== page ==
Discovering new models of mapping with Steve Coast

For centuries, maps have helped us find our ways around the world. And we at Grab are no different. Maps have allowed our driver-partners to bring passengers to and from their destinations safely. 

But back when we were using third-party maps, our driver-partners didn’t get the most precise routes to provide the best service. With Southeast Asia’s unique infrastructure, routes require specific pick-up and drop-off points to meet consumer expectations. Unfortunately, to create such maps with hyperlocal information, a lot of money is needed. 

That’s why Grab tapped Steve Coast, now Grab’s Head of Engineering, Geo Innovation, to discover and integrate new mapping models and make Grab truly independent. 

Making maps accessible

As a student at the University College London, Steve worked in two research labs in the geography and architecture departments. He ran significant computer systems at the Bartlett School of Architecture and worked at The Centre for Advanced Spatial Analysis (CASA), an interdisciplinary research institute focusing on the science of cities. 

During that time, he found it difficult to get his hands on mapping data, which had restrictive licensing policies in the UK and wasn’t easily accessible for a student like him. Such experience pushed him to create a mapping tool from scratch using his knowledge in both geography and software programmes. 

In 2004 London, Steve commuted using a bicycle to save money, and that gave him an idea. Hooking up a GPS into his bike, he collected tracepoints through various routes. He developed a software programme to gather these tracepoints and layer place and street names to create a comprehensive map. 

To amass more data, Steve hosted mapping parties, where volunteers walked and biked lesser-known locations and routes to gather hyperlocal street-level information. This is how his simple idea became a worldwide crowdsourcing venture called OpenStreetMap (OSM). Now, in 2023, OSM has nearly 10 million contributors and 16 million uploaded GPS points worldwide. 

With Steve at the helm, Grab has used a similar process to generate crowdsourced maps by collecting data from driver-partners across Southeast Asia.

Integrating model mapping into Grab 

In Grab’s daily operation, hyperlocal features play a critical role. For instance, traditional maps cannot provide contextual information like the odd-even licence plate access in Jakarta, and details needed for moped and tuk-tuks. Likewise, when driver-partners need to make deliveries using bicycle lanes and side streets, they need more information than what general-use maps can provide. As such, Grab has collaborated with our driver-partners to use helmet cameras and collect and own the necessary data to create value for users at a fraction of the cost. 

To get a first-hand experience of the life of a Grab driver-partner, Steve worked a day as a Grab delivery driver navigating the winding streets and malls of Singapore. “Delivering coffee and food gave me the opportunity to understand what our driver-partners experience,” Steve shared.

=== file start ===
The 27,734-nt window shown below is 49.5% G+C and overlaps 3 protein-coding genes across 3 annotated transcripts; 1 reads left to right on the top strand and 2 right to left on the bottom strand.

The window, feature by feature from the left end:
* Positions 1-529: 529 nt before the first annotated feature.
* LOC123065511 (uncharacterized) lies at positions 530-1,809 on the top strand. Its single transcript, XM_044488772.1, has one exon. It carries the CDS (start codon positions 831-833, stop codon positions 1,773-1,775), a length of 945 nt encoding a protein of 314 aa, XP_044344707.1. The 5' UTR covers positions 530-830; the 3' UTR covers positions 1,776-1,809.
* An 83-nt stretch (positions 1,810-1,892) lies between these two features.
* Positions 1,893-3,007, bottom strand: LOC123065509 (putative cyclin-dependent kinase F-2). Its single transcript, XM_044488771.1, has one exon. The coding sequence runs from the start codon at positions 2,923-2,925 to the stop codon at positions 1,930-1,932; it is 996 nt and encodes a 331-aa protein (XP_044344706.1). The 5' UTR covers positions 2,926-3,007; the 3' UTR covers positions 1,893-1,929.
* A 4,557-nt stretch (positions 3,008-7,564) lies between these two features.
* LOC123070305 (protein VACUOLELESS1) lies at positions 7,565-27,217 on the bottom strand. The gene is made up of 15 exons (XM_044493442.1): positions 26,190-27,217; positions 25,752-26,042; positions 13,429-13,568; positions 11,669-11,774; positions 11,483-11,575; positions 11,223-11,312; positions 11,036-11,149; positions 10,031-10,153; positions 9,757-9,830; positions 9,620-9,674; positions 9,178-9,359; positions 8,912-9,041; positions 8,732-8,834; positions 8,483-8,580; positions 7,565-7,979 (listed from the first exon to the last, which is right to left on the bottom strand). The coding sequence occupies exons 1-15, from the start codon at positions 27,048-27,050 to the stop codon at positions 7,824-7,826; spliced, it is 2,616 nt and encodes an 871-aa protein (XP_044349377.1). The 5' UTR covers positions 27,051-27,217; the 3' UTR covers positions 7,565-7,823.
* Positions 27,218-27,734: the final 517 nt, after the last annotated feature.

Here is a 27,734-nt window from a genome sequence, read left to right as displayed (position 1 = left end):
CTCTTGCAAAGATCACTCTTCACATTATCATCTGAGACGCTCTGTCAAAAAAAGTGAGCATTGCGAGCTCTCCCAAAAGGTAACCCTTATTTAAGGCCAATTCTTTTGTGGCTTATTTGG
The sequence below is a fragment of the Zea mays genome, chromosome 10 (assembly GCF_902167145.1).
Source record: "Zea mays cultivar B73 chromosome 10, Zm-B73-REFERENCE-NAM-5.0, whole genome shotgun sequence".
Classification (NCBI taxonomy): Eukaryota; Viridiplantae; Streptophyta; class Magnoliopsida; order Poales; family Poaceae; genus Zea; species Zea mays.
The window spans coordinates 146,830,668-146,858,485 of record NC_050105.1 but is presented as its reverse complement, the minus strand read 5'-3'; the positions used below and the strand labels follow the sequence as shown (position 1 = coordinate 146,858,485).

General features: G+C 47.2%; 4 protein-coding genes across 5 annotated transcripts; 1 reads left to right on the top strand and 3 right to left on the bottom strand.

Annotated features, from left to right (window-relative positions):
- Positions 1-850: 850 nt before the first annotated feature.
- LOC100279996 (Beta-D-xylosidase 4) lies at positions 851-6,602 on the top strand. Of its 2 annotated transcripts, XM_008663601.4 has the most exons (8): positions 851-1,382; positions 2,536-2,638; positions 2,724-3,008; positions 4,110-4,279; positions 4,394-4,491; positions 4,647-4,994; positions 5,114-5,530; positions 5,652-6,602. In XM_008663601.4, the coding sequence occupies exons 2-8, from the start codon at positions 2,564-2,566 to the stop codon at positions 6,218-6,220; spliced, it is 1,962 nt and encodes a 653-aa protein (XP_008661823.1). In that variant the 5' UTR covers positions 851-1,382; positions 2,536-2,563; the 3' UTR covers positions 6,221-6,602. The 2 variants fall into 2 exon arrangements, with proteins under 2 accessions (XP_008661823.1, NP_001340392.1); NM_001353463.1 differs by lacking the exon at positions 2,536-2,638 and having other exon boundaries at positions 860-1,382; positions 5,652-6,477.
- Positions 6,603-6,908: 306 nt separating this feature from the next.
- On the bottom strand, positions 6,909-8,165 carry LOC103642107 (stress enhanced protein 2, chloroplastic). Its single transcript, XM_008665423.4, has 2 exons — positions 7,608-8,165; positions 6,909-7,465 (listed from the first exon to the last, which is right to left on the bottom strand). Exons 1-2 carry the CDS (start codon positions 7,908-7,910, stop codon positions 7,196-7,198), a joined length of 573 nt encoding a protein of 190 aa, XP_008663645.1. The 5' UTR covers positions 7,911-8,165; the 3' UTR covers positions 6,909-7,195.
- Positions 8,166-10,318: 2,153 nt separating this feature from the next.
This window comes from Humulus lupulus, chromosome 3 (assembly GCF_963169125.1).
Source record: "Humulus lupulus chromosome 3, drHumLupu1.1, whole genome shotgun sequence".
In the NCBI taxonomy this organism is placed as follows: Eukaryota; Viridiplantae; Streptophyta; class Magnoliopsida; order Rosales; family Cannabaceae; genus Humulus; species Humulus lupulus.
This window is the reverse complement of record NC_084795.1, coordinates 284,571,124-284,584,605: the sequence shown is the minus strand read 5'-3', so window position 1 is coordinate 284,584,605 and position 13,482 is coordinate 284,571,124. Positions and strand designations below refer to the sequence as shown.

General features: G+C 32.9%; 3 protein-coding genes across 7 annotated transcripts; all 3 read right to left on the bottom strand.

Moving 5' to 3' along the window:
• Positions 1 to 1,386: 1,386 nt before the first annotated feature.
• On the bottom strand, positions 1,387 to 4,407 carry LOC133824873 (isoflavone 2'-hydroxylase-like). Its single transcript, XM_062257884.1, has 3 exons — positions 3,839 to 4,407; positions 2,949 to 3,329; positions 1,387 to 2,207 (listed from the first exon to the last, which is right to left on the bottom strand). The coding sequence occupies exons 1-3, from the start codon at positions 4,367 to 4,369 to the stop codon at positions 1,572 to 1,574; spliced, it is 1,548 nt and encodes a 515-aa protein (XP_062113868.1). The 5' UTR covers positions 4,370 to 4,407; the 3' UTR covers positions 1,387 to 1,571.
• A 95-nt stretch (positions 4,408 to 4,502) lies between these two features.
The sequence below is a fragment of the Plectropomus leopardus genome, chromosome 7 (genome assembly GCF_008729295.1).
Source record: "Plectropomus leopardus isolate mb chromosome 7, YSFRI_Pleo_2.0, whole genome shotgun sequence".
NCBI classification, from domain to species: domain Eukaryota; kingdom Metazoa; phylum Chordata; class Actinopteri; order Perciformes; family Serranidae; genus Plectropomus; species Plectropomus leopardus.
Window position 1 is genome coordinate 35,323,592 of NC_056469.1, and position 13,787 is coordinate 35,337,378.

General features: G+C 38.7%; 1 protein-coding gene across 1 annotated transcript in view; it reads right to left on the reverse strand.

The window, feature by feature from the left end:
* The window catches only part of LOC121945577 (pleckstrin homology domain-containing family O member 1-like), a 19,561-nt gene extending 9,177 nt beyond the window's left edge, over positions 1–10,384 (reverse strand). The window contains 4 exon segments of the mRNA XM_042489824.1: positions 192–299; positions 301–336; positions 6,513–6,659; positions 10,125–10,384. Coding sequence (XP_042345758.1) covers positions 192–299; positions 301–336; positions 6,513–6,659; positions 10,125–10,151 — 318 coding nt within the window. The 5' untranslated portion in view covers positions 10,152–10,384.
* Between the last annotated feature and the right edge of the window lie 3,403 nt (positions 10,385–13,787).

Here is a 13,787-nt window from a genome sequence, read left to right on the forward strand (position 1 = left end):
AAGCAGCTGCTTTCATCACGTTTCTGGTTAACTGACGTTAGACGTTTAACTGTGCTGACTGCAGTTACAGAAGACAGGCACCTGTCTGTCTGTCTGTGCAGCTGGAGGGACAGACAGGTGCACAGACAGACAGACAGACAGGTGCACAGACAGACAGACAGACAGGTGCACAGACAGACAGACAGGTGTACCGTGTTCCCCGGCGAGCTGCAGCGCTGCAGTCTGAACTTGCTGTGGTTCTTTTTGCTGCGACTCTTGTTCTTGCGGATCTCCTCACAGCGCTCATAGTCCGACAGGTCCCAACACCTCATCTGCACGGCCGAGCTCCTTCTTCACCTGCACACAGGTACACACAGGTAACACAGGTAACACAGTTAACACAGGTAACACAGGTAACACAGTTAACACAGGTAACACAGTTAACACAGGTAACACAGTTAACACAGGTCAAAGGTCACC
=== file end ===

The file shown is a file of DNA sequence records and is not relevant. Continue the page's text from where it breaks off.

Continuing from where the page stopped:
In our effort to take mapping to the next level, we at Grab are turning our attention to indoor mapping. Such map data isn’t readily available in many places, since GPS doesn’t work if you can’t see the sky. “Delivery drivers spend a lot of time inside buildings, from apartment buildings to shopping malls. If we can speed the process up with indoor mapping, it’s easier for everyone,” added Steve. 

From entering through the nearest door to finding ramps for accessibility, these seemingly little details Grab is collecting can make navigation easier for everyone.

The future of mapping

Looking ahead, Steve aims to remove any barriers Grab driver-partners encounter while also reducing the cost of mapping. In the future, he hopes to see detailed hyperlocal maps ingrained into our everyday lives and to make maps a feature we don’t even realise we are using, just like how the first spell-check software has turned into a given in any writing software we use today.

“We want maps to follow the same path. We once had to go to a service station to buy a paper map, but we’re slowly getting to where every app will have a map.”

That may be a little far off, but just on the horizon is the process of creating maps that elevates navigation into a more human experience. Because one day, Steve wants mapping and innovation to help us navigate the world without looking at a map or a phone.

To turn that vision into reality, Grab will continue to develop innovative mapping models and data collection methods through crowdsourced imagery, purpose-built cameras, and our fleet of driver-partners.

Komsan Chiyadis

GrabFood delivery-partner, Thailand

Komsan Chiyadis

GrabFood delivery-partner, Thailand

COVID-19 has dealt an unprecedented blow to the tourism industry, affecting the livelihoods of millions of workers. One of them was Komsan, an assistant chef in a luxury hotel based in the Srinakarin area.

As the number of tourists at the hotel plunged, he decided to sign up as a GrabFood delivery-partner to earn an alternative income. Soon after, the hotel ceased operations.

Komsan has viewed this change through an optimistic lens, calling it the perfect opportunity for him to embark on a fresh journey after his previous job. Aside from GrabFood deliveries, he now also picks up GrabExpress jobs. It can get tiring, having to shuttle between different locations, but Komsan finds it exciting. And mostly, he’s glad to get his income back on track.